Policy makers traditionally face ﬁve key issues with each major form of electronic communications. In addition, new issues are emerging. Some issues are related to national policy considerations, such as defense and economic development, others center on activities of government regulators responsible for implementing legal and policy directives. Each of these ﬁve vary in importance, depending on issues of the day (war needs, economic considerations, etc.), but each tends to be constantly evident.
2.1 Economic Development
First, there is the issue of how to use a particular technology for economic development. Can investments in the further development of a technology, such as the use of telecommunications with computers, lead to advances that generate new jobs, sales of additional products internally, and for export? Tax incentives and outright ﬁnancial subsidies in support of local technology ﬁrms and for training of new workers are often the tools of choice of policy makers when they support a new technology for economic reasons.
2.2 Infrastructure Development
Second, there is the issue of how an infrastructure can be built, or should be built, to make the technology either usable or accessible. Telephones are useless unless the majority of a nation has access to the same telephone network. In the 1800s telegraph only became useful when it could reach multiple cities. Postal systems and national highways systems raised the same issues for all nations. A communications technology becomes useful when an infrastructure exists to make it available to the entire nation. Tools of choice are often the same as those used to encourage diﬀusion of a technology to stimulate economic activities.
A third issue concerns the extent to which policy makers wish to encourage competition among service providers or diﬀerent technologies. In the United States, for example, there is a strong tradition of encouraging competition. That is why there are numerous telephone companies, heavily regulated to ensure competition, but essentially operating in the private sector. European governments have chosen a diﬀerent path in most cases, namely, to run networks out of national government agencies. In part this was to support a technology that initially would have failed in the marketplace, such as telephone and telegraph services in France in the 1800s. Some governments will thus choose to have a national monopoly, operating in an environment in which competition is not permitted. Either approach still raises the question, however, of what to do when an alternative technology emerges, such as wireless telephones as an alternative to wired phone systems. Are both regulated the same way? Should one be encouraged for other reasons (e.g., national defense or economic development) at the expense of the other?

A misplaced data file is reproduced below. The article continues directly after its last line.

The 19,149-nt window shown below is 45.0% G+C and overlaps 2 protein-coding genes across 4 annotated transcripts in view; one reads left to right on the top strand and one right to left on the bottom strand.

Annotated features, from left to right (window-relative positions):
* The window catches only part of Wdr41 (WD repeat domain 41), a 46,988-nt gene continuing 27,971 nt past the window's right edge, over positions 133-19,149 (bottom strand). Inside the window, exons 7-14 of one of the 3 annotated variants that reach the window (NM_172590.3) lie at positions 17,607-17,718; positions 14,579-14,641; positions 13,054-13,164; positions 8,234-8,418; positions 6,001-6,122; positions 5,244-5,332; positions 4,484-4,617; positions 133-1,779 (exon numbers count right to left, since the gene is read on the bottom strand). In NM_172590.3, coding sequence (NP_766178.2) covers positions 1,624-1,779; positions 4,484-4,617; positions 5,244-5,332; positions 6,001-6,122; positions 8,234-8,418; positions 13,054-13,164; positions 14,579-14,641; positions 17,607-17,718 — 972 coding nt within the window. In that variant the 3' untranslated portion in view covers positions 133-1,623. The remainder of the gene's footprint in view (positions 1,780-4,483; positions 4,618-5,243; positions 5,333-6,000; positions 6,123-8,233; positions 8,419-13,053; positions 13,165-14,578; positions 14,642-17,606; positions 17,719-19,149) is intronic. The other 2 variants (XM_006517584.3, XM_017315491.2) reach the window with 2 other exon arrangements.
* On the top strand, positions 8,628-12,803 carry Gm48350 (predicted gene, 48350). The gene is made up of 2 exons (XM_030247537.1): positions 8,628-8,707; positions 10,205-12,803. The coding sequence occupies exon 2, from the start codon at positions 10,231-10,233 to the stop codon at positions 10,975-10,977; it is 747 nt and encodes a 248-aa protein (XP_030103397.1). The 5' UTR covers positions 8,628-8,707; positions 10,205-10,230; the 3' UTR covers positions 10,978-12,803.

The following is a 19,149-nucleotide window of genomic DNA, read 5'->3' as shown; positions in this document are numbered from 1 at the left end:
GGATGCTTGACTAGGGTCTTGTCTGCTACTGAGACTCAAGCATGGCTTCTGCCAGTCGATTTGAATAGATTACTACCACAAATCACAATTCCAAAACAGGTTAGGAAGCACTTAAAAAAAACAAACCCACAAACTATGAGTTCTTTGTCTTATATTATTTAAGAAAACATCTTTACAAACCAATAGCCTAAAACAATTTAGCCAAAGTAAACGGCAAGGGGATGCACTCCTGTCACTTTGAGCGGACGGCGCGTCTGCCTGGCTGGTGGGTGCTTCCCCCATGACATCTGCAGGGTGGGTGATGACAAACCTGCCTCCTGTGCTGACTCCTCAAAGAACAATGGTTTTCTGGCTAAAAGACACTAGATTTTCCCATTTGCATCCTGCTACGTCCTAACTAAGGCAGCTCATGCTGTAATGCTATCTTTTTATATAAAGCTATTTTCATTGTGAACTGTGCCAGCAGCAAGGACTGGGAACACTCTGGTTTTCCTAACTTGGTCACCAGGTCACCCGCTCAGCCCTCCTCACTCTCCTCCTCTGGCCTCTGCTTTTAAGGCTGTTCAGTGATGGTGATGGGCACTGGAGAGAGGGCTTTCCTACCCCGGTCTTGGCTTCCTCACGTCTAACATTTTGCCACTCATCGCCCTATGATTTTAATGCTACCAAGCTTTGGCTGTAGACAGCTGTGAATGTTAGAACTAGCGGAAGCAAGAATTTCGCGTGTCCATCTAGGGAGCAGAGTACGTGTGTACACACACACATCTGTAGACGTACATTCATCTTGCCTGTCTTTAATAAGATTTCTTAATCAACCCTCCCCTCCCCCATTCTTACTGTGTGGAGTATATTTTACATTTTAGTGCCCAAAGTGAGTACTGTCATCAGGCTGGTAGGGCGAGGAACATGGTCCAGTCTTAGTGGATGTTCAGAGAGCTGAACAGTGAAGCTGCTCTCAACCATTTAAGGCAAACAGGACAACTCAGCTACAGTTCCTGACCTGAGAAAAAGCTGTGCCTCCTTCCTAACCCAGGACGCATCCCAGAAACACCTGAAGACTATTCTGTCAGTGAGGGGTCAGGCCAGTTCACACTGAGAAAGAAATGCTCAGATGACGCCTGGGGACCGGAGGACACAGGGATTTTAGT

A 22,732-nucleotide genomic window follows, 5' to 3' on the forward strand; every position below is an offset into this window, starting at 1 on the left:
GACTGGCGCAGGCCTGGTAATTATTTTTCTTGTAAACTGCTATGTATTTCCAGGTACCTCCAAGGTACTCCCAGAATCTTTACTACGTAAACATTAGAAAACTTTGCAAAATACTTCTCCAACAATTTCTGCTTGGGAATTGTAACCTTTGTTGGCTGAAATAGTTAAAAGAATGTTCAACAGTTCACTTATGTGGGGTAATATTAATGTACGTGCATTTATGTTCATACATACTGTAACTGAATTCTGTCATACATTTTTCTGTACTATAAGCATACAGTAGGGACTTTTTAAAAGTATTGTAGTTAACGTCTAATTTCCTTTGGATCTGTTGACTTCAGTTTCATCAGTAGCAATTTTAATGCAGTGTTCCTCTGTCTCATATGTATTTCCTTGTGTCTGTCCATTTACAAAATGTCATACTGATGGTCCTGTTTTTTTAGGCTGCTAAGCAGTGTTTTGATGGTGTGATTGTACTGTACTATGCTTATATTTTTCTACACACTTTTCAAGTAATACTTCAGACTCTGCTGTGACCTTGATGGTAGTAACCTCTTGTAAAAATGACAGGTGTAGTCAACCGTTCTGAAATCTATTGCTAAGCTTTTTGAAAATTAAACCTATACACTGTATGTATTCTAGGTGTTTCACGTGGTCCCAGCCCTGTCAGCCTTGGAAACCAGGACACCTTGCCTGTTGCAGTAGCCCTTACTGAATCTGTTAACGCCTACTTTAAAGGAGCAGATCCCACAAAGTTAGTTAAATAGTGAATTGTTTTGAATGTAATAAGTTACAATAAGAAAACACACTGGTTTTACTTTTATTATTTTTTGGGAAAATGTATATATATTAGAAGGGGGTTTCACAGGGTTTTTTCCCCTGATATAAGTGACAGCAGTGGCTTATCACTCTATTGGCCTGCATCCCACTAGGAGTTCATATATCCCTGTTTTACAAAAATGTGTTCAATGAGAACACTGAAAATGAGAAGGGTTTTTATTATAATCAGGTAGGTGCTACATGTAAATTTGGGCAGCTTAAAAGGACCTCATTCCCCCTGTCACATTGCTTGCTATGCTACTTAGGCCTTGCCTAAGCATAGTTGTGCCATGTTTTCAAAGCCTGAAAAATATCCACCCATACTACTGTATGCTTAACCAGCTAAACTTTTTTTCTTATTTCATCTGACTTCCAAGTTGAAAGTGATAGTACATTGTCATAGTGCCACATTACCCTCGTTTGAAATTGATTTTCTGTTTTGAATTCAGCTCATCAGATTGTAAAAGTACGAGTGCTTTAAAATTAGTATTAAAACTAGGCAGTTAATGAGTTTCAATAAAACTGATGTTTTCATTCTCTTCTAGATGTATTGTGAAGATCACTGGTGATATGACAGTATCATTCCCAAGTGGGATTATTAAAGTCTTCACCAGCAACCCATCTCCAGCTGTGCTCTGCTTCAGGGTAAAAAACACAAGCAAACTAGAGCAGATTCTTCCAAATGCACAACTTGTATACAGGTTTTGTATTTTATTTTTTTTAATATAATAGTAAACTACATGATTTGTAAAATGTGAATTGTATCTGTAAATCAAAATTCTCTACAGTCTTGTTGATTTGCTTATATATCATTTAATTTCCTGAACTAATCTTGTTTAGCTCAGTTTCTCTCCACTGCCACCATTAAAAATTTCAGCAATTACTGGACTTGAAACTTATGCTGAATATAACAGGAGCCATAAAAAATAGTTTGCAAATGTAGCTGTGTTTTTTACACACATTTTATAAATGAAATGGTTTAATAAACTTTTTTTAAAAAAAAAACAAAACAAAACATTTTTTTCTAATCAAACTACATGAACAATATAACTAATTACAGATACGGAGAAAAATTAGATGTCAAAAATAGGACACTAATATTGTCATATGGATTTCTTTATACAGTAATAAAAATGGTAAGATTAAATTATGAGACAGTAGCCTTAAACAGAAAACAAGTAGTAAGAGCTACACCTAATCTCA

The economics of implementation prove inﬂuential. For example in Africa, wireless telephone systems are seen as less expensive than traditional wired systems because there are lower infrastructure costs involved in deploying such networks. So, African governments frequently support the use of cell phone networks over more traditional telephone systems.
A fourth issue concerns access to a communications technology by citizens of a nation. To what extent should access to communications technologies be facilitated by the state, and why? These are questions that have long confronted policy makers. In the nineteenth century French policy makers decided to run a national telegraphic network to bring high-speed communications to many parts of France. In the early 1900s the American government implemented policies to encourage use of telephones and, by the end of the twentieth century, was investing tax revenues in providing Internet access to all public schools. In each instance, the nation’s interests were considered: Does it help development of the economy? Do we need it for national defense? Is access a fundamental extension of some national basic belief about the open ﬂow of information? Do citizens demand government stimulated access? Is government involvement essential because of the technical infrastructure or complexity involved, as in the case of building satellite networks to transmit information inexpensively even though the initial network is very expensive?
2.5 Aﬀordability And Pricing
A ﬁfth issue concerns aﬀordability and pricing, with primary emphasis on pricing policies. Natural or national monopolies are normally subject to government regulation. One of the central policy issues concerns what prices service providers should charge citizens. If the service provider is a government agency (e.g., a national telephone network), the state can charge whatever it wants, since the concern is not necessarily to turn a proﬁt. The issue in that situation is to what extent does the government want to make access to communications aﬀordable. If communications is provided to a nation through a network of private companies, as increasingly is the case around the world, then the requirement that these companies be allowed to make a proﬁt on their services becomes essential. The issue, then, is how much proﬁt should a ﬁrm be allowed to make. Policy makers struggle with understanding the true costs and proﬁts of a ﬁrm or communications industry. They also try to understand the needs of citizens and their ability to pay for such services.